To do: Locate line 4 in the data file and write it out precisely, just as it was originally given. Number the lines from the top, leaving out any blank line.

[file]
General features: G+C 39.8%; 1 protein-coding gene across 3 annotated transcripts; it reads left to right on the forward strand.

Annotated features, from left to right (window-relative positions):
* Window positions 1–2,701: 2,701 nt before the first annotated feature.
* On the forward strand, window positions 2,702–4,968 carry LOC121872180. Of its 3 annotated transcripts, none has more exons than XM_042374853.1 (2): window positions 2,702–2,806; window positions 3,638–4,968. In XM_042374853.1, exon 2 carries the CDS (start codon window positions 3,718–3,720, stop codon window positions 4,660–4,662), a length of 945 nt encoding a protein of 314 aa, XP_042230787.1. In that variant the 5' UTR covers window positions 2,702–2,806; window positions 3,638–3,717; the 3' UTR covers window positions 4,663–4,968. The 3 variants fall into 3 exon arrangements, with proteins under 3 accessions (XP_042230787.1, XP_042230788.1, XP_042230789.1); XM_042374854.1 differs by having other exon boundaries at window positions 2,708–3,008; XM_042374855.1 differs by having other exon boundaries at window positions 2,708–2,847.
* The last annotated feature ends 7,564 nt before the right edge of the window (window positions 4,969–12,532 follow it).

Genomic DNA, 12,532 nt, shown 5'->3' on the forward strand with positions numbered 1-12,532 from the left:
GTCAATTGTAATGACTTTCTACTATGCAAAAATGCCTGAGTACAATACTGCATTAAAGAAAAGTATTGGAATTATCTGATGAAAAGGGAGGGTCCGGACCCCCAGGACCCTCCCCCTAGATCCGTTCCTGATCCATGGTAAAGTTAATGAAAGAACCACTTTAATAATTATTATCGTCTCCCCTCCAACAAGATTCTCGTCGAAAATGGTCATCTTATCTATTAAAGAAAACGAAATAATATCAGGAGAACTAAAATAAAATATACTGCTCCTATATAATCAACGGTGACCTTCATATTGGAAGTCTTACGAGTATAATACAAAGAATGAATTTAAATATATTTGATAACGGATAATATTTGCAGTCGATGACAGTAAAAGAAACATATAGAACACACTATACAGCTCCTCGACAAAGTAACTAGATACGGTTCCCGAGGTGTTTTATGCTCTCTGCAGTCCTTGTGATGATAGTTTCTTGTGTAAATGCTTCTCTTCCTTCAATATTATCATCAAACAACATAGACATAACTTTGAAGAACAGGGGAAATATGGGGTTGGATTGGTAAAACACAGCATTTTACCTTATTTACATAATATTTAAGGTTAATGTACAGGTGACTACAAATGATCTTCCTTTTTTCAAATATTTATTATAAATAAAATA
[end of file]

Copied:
* On the forward strand, window positions 2,702–4,968 carry LOC121872180. Of its 3 annotated transcripts, none has more exons than XM_042374853.1 (2): window positions 2,702–2,806; window positions 3,638–4,968. In XM_042374853.1, exon 2 carries the CDS (start codon window positions 3,718–3,720, stop codon window positions 4,660–4,662), a length of 945 nt encoding a protein of 314 aa, XP_042230787.1. In that variant the 5' UTR covers window positions 2,702–2,806; window positions 3,638–3,717; the 3' UTR covers window positions 4,663–4,968. The 3 variants fall into 3 exon arrangements, with proteins under 3 accessions (XP_042230787.1, XP_042230788.1, XP_042230789.1); XM_042374854.1 differs by having other exon boundaries at window positions 2,708–3,008; XM_042374855.1 differs by having other exon boundaries at window positions 2,708–2,847.